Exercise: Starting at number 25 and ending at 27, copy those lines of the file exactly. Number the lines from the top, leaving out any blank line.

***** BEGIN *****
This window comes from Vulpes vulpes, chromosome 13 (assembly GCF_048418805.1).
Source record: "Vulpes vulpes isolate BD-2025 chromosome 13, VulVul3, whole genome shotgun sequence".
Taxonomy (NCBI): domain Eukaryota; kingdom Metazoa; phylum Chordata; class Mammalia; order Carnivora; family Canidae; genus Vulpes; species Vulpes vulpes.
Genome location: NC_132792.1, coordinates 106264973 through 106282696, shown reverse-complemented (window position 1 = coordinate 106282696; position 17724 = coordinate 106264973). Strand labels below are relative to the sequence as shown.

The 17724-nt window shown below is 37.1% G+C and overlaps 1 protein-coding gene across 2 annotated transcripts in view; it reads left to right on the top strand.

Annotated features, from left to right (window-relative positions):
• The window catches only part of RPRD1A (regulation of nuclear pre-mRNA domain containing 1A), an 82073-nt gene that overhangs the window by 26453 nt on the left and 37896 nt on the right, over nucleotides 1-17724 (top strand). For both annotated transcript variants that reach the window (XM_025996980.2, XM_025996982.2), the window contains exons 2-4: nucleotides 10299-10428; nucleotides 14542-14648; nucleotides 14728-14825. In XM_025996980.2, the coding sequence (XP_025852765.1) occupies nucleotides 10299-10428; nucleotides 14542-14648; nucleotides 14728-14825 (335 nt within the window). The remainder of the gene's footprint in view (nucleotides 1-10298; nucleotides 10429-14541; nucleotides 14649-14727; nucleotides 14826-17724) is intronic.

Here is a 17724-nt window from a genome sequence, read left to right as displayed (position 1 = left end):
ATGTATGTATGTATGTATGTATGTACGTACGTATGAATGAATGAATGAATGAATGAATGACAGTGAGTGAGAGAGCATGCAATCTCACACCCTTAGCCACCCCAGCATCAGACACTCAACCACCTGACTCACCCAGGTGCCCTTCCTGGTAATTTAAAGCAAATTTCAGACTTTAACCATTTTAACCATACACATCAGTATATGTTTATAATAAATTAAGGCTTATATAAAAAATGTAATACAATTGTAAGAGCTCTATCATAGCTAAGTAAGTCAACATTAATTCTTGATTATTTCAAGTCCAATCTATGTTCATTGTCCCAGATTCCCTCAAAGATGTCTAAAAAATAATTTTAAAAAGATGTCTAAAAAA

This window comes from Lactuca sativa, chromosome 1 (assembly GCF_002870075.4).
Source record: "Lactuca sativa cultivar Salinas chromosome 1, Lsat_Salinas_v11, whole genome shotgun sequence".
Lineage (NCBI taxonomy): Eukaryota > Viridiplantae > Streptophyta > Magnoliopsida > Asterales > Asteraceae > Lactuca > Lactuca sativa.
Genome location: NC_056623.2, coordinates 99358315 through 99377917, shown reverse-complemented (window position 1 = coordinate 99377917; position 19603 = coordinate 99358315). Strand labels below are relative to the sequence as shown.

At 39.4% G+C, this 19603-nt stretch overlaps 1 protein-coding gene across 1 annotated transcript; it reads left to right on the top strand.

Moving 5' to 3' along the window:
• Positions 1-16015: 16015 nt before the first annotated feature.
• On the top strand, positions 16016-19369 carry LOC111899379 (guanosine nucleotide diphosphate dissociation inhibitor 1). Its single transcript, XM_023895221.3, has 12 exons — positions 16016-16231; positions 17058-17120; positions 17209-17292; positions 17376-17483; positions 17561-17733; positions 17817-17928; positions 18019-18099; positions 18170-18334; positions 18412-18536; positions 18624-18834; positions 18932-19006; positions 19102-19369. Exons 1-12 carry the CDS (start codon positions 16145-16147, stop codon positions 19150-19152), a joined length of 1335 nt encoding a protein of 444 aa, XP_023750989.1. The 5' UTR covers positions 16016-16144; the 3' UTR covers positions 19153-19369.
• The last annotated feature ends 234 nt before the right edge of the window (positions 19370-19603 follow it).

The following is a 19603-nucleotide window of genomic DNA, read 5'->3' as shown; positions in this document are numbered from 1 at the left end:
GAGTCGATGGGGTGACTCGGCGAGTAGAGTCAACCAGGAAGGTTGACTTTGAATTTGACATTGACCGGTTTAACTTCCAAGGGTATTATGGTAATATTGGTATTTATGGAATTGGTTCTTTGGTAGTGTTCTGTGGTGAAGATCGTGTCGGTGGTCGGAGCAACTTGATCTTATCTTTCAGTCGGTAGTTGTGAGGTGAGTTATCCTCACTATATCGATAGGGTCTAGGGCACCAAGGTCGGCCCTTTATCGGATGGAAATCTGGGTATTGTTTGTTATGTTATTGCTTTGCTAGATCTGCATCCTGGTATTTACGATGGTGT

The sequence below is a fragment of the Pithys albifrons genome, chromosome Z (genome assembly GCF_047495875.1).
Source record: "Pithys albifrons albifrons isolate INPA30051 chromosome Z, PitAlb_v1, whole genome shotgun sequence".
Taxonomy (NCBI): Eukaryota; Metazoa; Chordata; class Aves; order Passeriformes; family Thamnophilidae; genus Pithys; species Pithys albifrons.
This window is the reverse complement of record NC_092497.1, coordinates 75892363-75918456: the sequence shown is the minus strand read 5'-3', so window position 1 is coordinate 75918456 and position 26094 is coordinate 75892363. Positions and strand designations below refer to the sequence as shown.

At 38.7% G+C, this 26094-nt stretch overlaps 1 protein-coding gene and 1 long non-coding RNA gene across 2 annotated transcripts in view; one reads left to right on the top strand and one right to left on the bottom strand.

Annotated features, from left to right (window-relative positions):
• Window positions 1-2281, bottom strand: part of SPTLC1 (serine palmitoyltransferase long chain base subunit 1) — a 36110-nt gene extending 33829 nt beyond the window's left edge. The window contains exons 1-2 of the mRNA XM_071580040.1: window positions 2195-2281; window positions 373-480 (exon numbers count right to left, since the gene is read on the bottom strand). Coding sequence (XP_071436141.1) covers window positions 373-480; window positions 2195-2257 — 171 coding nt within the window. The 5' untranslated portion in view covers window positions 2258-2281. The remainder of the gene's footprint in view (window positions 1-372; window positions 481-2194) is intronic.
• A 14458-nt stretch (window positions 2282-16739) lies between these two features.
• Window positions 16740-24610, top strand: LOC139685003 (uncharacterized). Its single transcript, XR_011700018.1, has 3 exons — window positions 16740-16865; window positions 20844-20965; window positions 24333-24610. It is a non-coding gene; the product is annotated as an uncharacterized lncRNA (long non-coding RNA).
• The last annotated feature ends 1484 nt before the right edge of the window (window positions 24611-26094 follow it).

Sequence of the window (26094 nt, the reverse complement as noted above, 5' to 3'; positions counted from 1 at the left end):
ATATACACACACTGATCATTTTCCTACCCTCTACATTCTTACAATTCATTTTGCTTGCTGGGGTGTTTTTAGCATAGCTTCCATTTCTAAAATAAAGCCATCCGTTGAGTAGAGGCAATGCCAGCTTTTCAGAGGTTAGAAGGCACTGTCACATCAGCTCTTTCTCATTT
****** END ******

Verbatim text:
At 38.7% G+C, this 26094-nt stretch overlaps 1 protein-coding gene and 1 long non-coding RNA gene across 2 annotated transcripts in view; one reads left to right on the top strand and one right to left on the bottom strand.

Annotated features, from left to right (window-relative positions):
• Window positions 1-2281, bottom strand: part of SPTLC1 (serine palmitoyltransferase long chain base subunit 1) — a 36110-nt gene extending 33829 nt beyond the window's left edge. The window contains exons 1-2 of the mRNA XM_071580040.1: window positions 2195-2281; window positions 373-480 (exon numbers count right to left, since the gene is read on the bottom strand). Coding sequence (XP_071436141.1) covers window positions 373-480; window positions 2195-2257 — 171 coding nt within the window. The 5' untranslated portion in view covers window positions 2258-2281. The remainder of the gene's footprint in view (window positions 1-372; window positions 481-2194) is intronic.